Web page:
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Steve Kuhn Trio with Joe Lovano: Mostly Coltrane (2009)

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Steve Kuhn Trio with Joe Lovano: Mostly Coltrane How we rate: our writers tend to review music they like within their preferred genres.

The sound of John Coltrane
John Coltrane
John Coltrane
1926 - 1967
saxophone
(1926-1967) was a mix of spiritual tranquility and ecstatic fury, sheets-of-sound full force gales and transcendent, tender, Zen-like ruminations from a man intent on communing with God through his music—all of which makes an attempt at communing with Coltrane a nervy quest.

Enter pianist Steve Kuhn.

In 1960, at 21 years of age, Kuhn was employed by Coltrane for an eight week stint of live shows at New York's The Jazz Gallery, playing "Central Park West," (later recorded for Coltrane's Sound (Atlantic, 1964)), "The Night Has a Thousand Eyes," and "I Want to Talk About You, —tunes that are included here, along with much more from Coltrane's '60s songbook.

McCoy Tyner
McCoy Tyner
McCoy Tyner
b.1938
piano
is the pianist most associated with Coltrane. His very percussive, powerhouse keyboard style was one of the keys to the success of Coltrane's take on the tune "My Favorite Things," and a propulsive drive train to much of the saxophonist's best Impulse! Records catalog. But Kuhn is a stylist more in line with Tommy Flanagan
Tommy Flanagan
Tommy Flanagan
1930 - 2001
piano
, who played on six of the original seven tunes on the breakout album Giant Steps (Atlantic Records, 1959), with an approach that favors delicacy and a light touch, a buoyant sparkle and a nuanced zest.

With Mostly Coltrane, Kuhn pays tribute to his former employer.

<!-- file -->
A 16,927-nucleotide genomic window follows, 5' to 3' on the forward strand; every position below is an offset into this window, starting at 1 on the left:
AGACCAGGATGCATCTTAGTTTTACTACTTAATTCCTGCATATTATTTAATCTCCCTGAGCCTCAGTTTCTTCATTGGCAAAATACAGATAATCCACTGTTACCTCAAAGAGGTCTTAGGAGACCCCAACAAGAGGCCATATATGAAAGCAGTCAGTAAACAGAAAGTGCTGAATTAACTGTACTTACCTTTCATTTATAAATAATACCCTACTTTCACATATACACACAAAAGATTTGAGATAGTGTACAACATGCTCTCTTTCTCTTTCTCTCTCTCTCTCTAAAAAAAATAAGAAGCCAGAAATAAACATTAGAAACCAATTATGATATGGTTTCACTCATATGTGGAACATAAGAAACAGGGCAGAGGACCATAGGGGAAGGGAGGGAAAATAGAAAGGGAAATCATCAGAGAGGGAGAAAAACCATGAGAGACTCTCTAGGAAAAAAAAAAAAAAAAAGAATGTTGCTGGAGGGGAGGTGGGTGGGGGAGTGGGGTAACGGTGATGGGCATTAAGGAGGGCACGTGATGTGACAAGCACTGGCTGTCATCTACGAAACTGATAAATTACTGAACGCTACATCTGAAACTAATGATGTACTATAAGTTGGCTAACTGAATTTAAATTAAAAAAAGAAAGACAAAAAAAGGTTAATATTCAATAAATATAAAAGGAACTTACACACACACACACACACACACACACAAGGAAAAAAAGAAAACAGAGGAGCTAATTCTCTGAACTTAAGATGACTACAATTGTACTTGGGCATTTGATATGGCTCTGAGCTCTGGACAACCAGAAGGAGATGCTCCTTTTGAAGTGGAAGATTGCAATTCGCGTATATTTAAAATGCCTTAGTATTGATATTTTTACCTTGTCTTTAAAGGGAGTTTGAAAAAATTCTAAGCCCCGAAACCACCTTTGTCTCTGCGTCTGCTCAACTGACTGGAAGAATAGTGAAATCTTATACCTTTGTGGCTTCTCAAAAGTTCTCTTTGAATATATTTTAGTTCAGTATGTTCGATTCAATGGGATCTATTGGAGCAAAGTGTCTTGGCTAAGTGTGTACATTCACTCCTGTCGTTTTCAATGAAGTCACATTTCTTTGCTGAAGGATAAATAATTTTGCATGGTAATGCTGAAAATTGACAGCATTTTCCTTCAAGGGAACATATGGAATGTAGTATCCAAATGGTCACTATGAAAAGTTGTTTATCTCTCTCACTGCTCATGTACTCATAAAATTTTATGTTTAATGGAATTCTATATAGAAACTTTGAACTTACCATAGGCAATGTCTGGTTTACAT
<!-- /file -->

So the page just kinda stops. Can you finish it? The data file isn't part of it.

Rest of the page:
The disc opens with "Welcome," a tune from Kulu Se Mama (Impulse!, 1965). Kuhn and the quartet get deep into the music, exploring the serene beauty of Coltrane's artistry. With this and the following number, "Song of Praise," from John Coltrane Plays (Impulse Records, 1965), Joe Lovano
Joe Lovano
Joe Lovano
b.1952
saxophone
proves to be the perfect choice of saxophonist for the project. Lovano is an artist who can stand with the greats, a musician of huge technical proficiency combined with an endless stream of free-flowing ideas and unfettered creativity. The same can be said for Kuhn. The tenor and piano solos bristle with Coltranian profundity while maintaining distinct Lovano/Kuhn personalities, with bass/drum accompaniment from David Finck and Joey Baron
Joey Baron
Joey Baron
b.1955
drums
, respectively, that elevates the proceedings to the great Coltrane Quartet's (McCoy Tyner, Jimmy Garrison
Jimmy Garrison
Jimmy Garrison
1934 - 1976
bass, acoustic
and Elvin Jones
Elvin Jones
Elvin Jones
1927 - 2004
drums
) heights.

Mostly Coltrane's tunes come mostly from the Coltrane songbook between 1960 and 1965, the saxophonist's most fertile period. Kuhn adds a couple of songs, piano solos both, with his probing "With Gratitude," and the disc's closer, the lovely, pensive "Trance."

Mostly Coltrane celebrates the music of a jazz icon with a remarkable creativity, energy and verve—a year-end top ten contender, for sure.


Track Listing: Welcome; Song of Praise; Crescent; I Want to Talk About You; The Night Has a Thousand Eyes; Living Space; Central Park West; Like Sonny; With Gratitude; Configuration; Jimmy's Mode; Spiritual; Trance.

Personnel: Steve Kuhn: piano; Joe Lovano: tenor saxophone, tarogato; David Finck: double-bass; Joey Baron: drums.

Record Label: ECM Records

Style: Modern Jazz


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